Translation:She is my older sister.
Made a similar embarrassing mistake myself. The imouto genre has turned my mind to pure trash.
Ohhhhhhh, now i understand what they meant when they said "Japanese culture has a lot of American influence." ...thanks internet. ＊フェイスパルム＊
I think it "*facepalm*" would translate to フェイスパム instead of フェイスパルム since the "l" in "facepalm" is not pronounced as a consonant, but rather as part of the vowel.
かのじょ(彼女)(kanojo)(she)は(wa)(is)わたし(私)(watashi)(I)の(no)(japanese particle)（わたしの、私の＝my） あね(姉)(ane)(sister)です(desu)(when you politely say word)
I've never been thought to use "かのじょ" like this but rather that it is used to refer to ones girlfriend. The sentence in question I think my teacher would mark as wrong or partially wrong (because of this). I would say "あの人は...." insted. I also cant remember anyone talking like that about their families from when I was in Japan
"Female person" please stop im dying some of these are so hilarious when literally translated and dont forget, "my" is "me's"
i shouldnt find this funny
女 (おんな) is woman that woman would be written as あの女.
女の子 (おんなのこ) is girl, so that girl would be あの女の子.
あの is used to refer to that thing/person but it must be followed by a noun or pronoun. I can't remember if we have gotten there already in this course, so figured I should say it.
She is かのじょ. That seems to not be used often as just she but most of the time seems like its used when someone talks about their girlfriend, not sure the reason, but that does seem to be the more common use, but the word itself doesn't mean girlfriend it just is implied.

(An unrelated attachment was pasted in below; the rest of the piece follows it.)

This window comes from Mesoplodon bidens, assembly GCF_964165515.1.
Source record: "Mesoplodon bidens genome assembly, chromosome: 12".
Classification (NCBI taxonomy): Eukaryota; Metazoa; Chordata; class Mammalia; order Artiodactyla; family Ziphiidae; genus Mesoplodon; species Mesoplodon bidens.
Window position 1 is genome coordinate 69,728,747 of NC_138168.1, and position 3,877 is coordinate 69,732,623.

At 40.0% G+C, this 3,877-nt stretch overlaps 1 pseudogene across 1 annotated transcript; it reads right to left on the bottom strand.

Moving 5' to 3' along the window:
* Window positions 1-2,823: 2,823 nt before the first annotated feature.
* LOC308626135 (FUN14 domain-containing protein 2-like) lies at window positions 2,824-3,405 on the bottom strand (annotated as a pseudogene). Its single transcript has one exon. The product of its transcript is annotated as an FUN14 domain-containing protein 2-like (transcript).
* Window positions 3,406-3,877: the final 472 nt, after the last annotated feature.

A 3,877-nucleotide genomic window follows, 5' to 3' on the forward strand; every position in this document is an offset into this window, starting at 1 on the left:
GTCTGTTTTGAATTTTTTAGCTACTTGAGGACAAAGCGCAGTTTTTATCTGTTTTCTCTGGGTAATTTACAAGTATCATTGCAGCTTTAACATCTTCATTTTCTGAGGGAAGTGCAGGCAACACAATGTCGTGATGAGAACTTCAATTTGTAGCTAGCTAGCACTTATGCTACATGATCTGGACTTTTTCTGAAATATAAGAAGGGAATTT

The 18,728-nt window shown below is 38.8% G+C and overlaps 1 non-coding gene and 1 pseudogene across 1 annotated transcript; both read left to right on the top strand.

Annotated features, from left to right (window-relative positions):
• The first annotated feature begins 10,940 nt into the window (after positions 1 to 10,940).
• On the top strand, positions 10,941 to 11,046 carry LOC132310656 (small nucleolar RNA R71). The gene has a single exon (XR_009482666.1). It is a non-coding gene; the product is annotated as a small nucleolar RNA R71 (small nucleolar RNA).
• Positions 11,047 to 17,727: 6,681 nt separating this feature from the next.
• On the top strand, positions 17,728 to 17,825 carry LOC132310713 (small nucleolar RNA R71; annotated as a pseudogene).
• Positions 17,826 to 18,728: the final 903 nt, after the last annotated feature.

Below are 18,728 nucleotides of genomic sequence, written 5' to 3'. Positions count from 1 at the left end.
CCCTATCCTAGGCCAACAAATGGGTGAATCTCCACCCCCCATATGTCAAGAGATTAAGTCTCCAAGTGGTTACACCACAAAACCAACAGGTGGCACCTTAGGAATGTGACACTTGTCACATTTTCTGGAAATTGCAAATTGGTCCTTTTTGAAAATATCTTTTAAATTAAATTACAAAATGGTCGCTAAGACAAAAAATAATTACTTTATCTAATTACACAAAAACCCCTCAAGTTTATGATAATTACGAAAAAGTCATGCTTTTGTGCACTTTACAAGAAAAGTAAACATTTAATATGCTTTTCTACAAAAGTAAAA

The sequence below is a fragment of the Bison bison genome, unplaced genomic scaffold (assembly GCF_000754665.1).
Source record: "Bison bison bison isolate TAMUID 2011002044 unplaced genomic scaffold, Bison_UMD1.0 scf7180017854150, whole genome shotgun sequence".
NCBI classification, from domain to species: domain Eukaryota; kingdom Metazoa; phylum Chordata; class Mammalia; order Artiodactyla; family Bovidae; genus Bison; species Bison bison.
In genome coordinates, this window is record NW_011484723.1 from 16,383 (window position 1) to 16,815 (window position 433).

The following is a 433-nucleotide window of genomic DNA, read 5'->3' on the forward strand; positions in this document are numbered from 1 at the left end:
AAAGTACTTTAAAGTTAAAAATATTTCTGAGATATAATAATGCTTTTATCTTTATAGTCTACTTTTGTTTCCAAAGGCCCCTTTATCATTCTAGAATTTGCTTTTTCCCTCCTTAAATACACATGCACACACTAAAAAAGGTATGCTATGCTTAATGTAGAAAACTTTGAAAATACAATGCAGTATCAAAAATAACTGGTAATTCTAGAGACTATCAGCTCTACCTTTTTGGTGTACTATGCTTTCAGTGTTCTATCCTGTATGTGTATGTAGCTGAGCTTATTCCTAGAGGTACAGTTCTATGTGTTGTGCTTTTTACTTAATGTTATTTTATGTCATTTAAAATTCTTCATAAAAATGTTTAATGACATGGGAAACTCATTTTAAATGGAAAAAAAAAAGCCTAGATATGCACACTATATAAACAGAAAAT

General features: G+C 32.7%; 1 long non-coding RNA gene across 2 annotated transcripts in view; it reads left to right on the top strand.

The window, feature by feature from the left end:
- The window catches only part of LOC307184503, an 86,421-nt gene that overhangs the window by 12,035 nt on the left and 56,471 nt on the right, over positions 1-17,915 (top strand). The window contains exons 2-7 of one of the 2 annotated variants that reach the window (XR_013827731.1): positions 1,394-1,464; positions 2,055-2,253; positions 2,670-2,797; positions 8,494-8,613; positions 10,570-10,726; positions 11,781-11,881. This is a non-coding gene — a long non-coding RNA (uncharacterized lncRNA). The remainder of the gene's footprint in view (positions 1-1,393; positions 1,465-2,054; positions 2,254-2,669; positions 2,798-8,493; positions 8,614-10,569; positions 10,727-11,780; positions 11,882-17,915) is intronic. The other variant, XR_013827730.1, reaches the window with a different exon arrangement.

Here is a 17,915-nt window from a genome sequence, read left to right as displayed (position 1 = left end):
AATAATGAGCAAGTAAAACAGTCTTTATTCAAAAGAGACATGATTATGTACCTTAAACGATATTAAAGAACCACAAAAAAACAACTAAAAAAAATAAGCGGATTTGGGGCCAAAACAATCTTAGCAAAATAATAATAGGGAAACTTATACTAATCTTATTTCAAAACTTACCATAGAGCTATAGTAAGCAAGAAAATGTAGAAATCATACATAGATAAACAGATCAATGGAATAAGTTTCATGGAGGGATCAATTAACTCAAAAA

What I have heard is that if you know someone you should refer to them by name if you don't know their name then you say that person, that man, that woman, and if you are using a pronoun then it implies you have a close relationship with the person, like how you don't typically say anata.
Ditto, I translated it as the girl is my older sister and it was wrong. Im a little confused
I beleive the reason you can't translate it that way is because かのじょ is considered a pronoun, like the word "she".
when you are talking about your own sister, you would humbly be referring her as 姉 (あね). you would use the polite お姉さん (おねえさん) to talk directly to her, or refer to one's sister. note that both 姉 and お姉さ mean older sister, not just any sister.
Well, I believe there are multiple ways to do so. If the person's name has already been brought into conversation, you can say 私の彼女です。
You seem to be focused on the kind of nebulous "she", though, which is good, because it prepares you for the world of nebulous language that is japanese.
So you could also just say 彼女です or if you know the name of the person (which you hopefully do, in this context) you could say [名前]は私の彼女です。
Hope that helped some.
恋人 (こいびと) i think is most commonly used for girlfriend. The word litterally means lover so is used for both boyfriend and girlfriend.
You're referring to the ”おねえさん”, correct? That would be more along the lines of how you'd address them, but the actual word for sister is あね.
The app asked me to translate this to Japanese, and I had no clue, so I just entered あね, which was accepted as correct? I don't understand, didn't I just say 'older sister' rather than the whole sentence? Why did it accept that?
I'm far from the ideal person to address this, so I defer to anyone else who would opine, but I think it's basically because you definitely don't have to include the subject in the Japanese sentence; context would generally make it clear you're talking about your own sister; and in informal sentences you don't need です because it is a formal verb conjugation. So you're left with あね.